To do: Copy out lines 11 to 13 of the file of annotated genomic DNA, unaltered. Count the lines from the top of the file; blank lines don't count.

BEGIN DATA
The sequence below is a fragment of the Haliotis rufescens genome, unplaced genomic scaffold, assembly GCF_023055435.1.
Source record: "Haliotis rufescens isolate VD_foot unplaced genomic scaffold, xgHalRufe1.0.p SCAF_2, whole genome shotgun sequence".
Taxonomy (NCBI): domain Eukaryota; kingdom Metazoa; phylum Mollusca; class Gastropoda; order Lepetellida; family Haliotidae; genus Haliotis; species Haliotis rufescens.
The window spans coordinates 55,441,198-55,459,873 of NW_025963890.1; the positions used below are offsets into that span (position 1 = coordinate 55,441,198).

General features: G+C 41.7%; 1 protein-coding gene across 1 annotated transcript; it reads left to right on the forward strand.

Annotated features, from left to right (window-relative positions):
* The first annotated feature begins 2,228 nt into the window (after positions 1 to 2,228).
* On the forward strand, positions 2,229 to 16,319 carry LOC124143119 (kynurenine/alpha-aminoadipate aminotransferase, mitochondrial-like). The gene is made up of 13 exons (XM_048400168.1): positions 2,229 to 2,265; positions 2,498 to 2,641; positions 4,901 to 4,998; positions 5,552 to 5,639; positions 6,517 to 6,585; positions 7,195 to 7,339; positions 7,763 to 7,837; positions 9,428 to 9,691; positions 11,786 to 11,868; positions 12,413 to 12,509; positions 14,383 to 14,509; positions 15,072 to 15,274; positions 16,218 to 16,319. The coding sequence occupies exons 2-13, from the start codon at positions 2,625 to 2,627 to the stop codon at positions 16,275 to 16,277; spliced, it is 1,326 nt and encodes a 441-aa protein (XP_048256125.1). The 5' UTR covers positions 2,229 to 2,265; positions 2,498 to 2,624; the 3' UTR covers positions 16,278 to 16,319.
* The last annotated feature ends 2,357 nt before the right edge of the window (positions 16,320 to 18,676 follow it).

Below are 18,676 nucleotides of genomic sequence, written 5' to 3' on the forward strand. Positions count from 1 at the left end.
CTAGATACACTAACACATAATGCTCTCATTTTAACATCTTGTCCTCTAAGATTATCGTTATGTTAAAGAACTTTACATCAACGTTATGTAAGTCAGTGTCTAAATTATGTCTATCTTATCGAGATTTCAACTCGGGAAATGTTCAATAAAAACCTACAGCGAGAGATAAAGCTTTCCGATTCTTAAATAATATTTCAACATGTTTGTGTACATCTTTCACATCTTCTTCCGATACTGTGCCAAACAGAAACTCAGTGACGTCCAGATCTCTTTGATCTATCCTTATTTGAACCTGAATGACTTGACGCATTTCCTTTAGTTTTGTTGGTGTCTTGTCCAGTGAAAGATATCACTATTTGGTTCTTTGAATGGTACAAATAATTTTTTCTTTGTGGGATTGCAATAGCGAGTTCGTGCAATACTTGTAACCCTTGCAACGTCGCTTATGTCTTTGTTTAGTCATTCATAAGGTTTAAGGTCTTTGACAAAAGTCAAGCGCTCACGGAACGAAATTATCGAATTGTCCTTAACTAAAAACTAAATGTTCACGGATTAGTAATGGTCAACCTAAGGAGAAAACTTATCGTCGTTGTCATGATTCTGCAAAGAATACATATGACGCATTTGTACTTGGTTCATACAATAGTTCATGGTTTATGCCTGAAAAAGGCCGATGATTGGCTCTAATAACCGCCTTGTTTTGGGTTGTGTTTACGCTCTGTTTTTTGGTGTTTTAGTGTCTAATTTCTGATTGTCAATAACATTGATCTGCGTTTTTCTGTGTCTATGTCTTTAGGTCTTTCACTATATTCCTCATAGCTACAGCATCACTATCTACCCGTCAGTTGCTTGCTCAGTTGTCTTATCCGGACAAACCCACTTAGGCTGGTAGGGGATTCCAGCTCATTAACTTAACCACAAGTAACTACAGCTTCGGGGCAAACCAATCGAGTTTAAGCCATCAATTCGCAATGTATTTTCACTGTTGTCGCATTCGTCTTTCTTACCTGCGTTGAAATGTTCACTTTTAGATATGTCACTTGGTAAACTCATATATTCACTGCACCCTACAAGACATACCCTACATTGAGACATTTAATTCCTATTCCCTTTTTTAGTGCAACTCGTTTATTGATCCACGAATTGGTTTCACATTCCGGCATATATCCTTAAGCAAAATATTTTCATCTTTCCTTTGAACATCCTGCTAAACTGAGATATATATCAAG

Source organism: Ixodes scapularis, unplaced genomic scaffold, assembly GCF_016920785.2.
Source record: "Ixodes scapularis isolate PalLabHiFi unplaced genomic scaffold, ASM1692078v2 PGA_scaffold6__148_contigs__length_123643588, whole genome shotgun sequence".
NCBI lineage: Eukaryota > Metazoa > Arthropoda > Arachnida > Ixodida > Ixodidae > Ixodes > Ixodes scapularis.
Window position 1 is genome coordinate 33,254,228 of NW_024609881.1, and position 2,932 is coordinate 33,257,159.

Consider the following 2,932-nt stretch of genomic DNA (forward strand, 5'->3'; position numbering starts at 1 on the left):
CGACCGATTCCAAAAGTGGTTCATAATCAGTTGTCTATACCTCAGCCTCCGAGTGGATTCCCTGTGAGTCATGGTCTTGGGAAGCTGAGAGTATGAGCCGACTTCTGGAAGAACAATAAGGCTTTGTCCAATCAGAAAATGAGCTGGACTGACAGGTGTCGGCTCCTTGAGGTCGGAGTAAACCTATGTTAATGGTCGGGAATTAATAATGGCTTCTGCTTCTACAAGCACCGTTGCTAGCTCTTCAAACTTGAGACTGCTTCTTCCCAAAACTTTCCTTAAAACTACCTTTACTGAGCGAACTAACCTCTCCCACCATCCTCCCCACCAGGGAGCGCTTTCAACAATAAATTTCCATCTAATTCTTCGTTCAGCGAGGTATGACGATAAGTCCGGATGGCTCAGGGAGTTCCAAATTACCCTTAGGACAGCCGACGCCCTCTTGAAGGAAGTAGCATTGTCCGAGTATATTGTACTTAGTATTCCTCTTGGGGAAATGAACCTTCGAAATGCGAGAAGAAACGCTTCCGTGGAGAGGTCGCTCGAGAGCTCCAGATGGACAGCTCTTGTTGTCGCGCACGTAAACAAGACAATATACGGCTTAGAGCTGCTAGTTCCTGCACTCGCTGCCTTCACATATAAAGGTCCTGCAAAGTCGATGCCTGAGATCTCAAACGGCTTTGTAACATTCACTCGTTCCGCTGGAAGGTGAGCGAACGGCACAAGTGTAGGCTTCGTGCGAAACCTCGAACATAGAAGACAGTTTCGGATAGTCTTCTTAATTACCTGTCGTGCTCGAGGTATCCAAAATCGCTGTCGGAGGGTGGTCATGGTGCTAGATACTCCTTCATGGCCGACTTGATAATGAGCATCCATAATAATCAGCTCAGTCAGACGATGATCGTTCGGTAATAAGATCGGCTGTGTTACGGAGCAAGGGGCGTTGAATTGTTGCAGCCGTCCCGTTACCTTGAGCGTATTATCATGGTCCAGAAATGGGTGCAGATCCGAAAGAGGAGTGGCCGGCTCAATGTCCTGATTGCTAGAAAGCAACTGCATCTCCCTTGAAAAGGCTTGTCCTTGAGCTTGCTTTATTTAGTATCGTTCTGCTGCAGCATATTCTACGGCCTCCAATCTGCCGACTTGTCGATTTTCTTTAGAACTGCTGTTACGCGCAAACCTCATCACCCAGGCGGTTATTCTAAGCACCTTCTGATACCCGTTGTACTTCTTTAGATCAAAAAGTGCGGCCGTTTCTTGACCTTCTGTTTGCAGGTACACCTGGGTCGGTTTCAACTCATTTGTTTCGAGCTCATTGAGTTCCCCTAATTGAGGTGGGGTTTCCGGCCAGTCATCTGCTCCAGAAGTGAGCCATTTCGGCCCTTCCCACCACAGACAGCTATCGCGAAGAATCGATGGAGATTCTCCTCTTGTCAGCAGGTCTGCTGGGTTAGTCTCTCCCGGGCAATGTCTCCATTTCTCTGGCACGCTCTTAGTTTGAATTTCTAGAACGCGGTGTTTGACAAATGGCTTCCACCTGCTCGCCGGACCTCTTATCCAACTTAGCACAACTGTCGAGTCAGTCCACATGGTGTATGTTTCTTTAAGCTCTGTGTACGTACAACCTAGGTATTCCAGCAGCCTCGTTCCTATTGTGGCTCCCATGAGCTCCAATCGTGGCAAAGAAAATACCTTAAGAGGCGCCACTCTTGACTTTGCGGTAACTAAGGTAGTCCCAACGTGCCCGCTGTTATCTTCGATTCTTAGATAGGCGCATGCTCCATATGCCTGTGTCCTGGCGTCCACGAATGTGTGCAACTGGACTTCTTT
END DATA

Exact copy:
CTAGATACACTAACACATAATGCTCTCATTTTAACATCTTGTCCTCTAAGATTATCGTTATGTTAAAGAACTTTACATCAACGTTATGTAAGTCAGTGTCTAAATTATGTCTATCTTATCGAGATTTCAACTCGGGAAATGTTCAATAAAAACCTACAGCGAGAGATAAAGCTTTCCGATTCTTAAATAATATTTCAACATGTTTGTGTACATCTTTCACATCTTCTTCCGATACTGTGCCAAACAGAAACTCAGTGACGTCCAGATCTCTTTGATCTATCCTTATTTGAACCTGAATGACTTGACGCATTTCCTTTAGTTTTGTTGGTGTCTTGTCCAGTGAAAGATATCACTATTTGGTTCTTTGAATGGTACAAATAATTTTTTCTTTGTGGGATTGCAATAGCGAGTTCGTGCAATACTTGTAACCCTTGCAACGTCGCTTATGTCTTTGTTTAGTCATTCATAAGGTTTAAGGTCTTTGACAAAAGTCAAGCGCTCACGGAACGAAATTATCGAATTGTCCTTAACTAAAAACTAAATGTTCACGGATTAGTAATGGTCAACCTAAGGAGAAAACTTATCGTCGTTGTCATGATTCTGCAAAGAATACATATGACGCATTTGTACTTGGTTCATACAATAGTTCATGGTTTATGCCTGAAAAAGGCCGATGATTGGCTCTAATAACCGCCTTGTTTTGGGTTGTGTTTACGCTCTGTTTTTTGGTGTTTTAGTGTCTAATTTCTGATTGTCAATAACATTGATCTGCGTTTTTCTGTGTCTATGTCTTTAGGTCTTTCACTATATTCCTCATAGCTACAGCATCACTATCTACCCGTCAGTTGCTTGCTCAGTTGTCTTATCCGGACAAACCCACTTAGGCTGGTAGGGGATTCCAGCTCATTAACTTAACCACAAGTAACTACAGCTTCGGGGCAAACCAATCGAGTTTAAGCCATCAATTCGCAATGTATTTTCACTGTTGTCGCATTCGTCTTTCTTACCTGCGTTGAAATGTTCACTTTTAGATATGTCACTTGGTAAACTCATATATTCACTGCACCCTACAAGACATACCCTACATTGAGACATTTAATTCCTATTCCCTTTTTTAGTGCAACTCGTTTATTGATCCACGAATTGGTTTCACATTCCGGCATATATCCTTAAGCAAAATATTTTCATCTTTCCTTTGAACATCCTGCTAAACTGAGATATATATCAAG

Source organism: Ixodes scapularis, unplaced genomic scaffold, assembly GCF_016920785.2.
Source record: "Ixodes scapularis isolate PalLabHiFi unplaced genomic scaffold, ASM1692078v2 PGA_scaffold6__148_contigs__length_123643588, whole genome shotgun sequence".